While last year’s WWDC was overshadowed by the media's speculation regarding the iPhone 6 Plus and Apple Watch, this year promises to cover a whole range of exciting new technologies, rumored to center on the long-neglected and often panned Apple TV.
Apple TV has never met with the runaway success of its flagship products, and enthusiasts have only received three noteworthy upgrades, being forced to watch as competitors like Roku introduced cheaper and arguably superior devices. But as the Apple artwork for WWDC 2015 heavily suggests, that is all about to change as the Apple TV finally takes center stage at Moscone.
The Apple TV may soon become the cornerstone of the Apple ecosystem and it can't do that using the hardware it's currently packing. It's almost certain the new Apple TV will be overhauled. It will be slimmer, smarter and far more powerful. That also means a significant increase in physical storage and maybe even a new Apple A8 processor to run it all. Siri control and a new remote with a Force Touch touch pad are heavily anticipated, and there's plausible speculation regarding some exciting new ways to control your Apple TV.
Apple's 2013 acquisition of PrimeSense (inventors of Xbox Kinect) and a host of recently revealed patents suggest it may have gesture control in the near future, paving the way for a new era in console gaming. An Apple TV app store has long been predicted, but I'm not sure this year's crowded WWDC is where Apple would announce that — Tim Cook will be plenty busy with announcements for other cool stuff, but you never know.
When Apple introduced iOS8, it also introduced HomeKit, Apple's take on the Internet of Things — a movement to connect and integrate all the new sensors and smart devices flooding into consumer electronics. In fact, the week prior to WWDC has already seen the release of HomeKit-certified products from Ecobee, Elgato, iHome, Insteon and Lutron — products that will most likely use the new Apple TV as their central hub. As a HomeKit hub, the Apple TV would allow you to do things like adjust lights, turn on appliances, determine energy and water consumption, lock doors and send electronic keys, all right from your iPhone.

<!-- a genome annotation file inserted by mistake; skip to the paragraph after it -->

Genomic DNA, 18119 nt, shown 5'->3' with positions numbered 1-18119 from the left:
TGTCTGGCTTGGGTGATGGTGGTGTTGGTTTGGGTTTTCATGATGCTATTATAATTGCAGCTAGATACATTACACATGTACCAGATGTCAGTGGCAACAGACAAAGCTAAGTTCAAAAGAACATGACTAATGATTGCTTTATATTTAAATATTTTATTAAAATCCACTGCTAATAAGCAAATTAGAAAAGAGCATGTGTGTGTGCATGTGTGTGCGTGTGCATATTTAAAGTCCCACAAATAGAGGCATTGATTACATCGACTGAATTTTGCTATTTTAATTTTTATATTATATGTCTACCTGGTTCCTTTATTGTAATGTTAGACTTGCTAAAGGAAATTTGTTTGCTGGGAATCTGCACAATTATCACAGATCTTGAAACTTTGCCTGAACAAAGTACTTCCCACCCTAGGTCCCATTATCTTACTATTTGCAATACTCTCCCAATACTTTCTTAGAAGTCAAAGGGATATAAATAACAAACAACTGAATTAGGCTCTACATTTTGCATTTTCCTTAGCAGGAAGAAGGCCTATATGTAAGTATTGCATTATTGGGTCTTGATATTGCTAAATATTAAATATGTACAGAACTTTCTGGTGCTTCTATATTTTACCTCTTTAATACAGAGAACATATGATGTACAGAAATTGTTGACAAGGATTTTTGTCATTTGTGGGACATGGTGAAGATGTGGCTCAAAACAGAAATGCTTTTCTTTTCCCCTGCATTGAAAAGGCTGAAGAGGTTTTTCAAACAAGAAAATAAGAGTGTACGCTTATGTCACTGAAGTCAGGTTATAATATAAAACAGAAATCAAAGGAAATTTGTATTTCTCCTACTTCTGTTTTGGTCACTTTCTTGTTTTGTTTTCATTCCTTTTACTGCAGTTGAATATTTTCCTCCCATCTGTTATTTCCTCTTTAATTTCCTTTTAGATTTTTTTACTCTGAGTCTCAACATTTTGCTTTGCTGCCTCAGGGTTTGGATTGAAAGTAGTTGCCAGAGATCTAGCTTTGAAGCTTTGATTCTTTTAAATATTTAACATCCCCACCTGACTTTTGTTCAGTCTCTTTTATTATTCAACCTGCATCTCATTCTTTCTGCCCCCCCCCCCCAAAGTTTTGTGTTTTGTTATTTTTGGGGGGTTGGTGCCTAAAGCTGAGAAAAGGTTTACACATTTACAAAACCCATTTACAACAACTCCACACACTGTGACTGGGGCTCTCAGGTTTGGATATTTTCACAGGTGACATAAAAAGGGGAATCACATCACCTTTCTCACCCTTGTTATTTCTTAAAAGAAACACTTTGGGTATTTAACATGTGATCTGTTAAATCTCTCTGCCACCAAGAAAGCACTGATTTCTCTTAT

It's expected that Apple will seek to solidify its position as the center of your music and media world. We'll finally see what Apple has done with Beats and how it plans to take on Spotify and Pandora in the increasingly competitive streaming music market.
Apple Music (as it is called internally) is being redesigned from the ground up under the direction of NIN frontman Trent Reznor. The new service will be deeply integrated with iTunes and is reported to include tons of exclusive content and preprogrammed radio stations from famed DJ Zane Lowe. Celebrity stations and playlists will also be in the mix — where they post sample tracks, photos, videos and concert updates on their own artist-controlled pages where users can get social and like and comment on their favorite performers' posts.
It is likely there won't be a free subscription — the music industry is rethinking their freemium business model — but there will probably be a free trial period and perhaps several pricing tiers. They may even include an Android app for previous and current Beats users.
CBS CEO Les Moonves all but confirmed the existence of Apple's plans to expand its television streaming services at a recent conference saying that CBS would probably sign a deal to be an Apple launch partner. Rumor has it Apple will soon be offering 25 to 30 live channels from major networks for $30 to $40 a month as an affordable alternative to cable's pricey and complicated bundled offerings. Cutting the cable cord suddenly seems within grasp!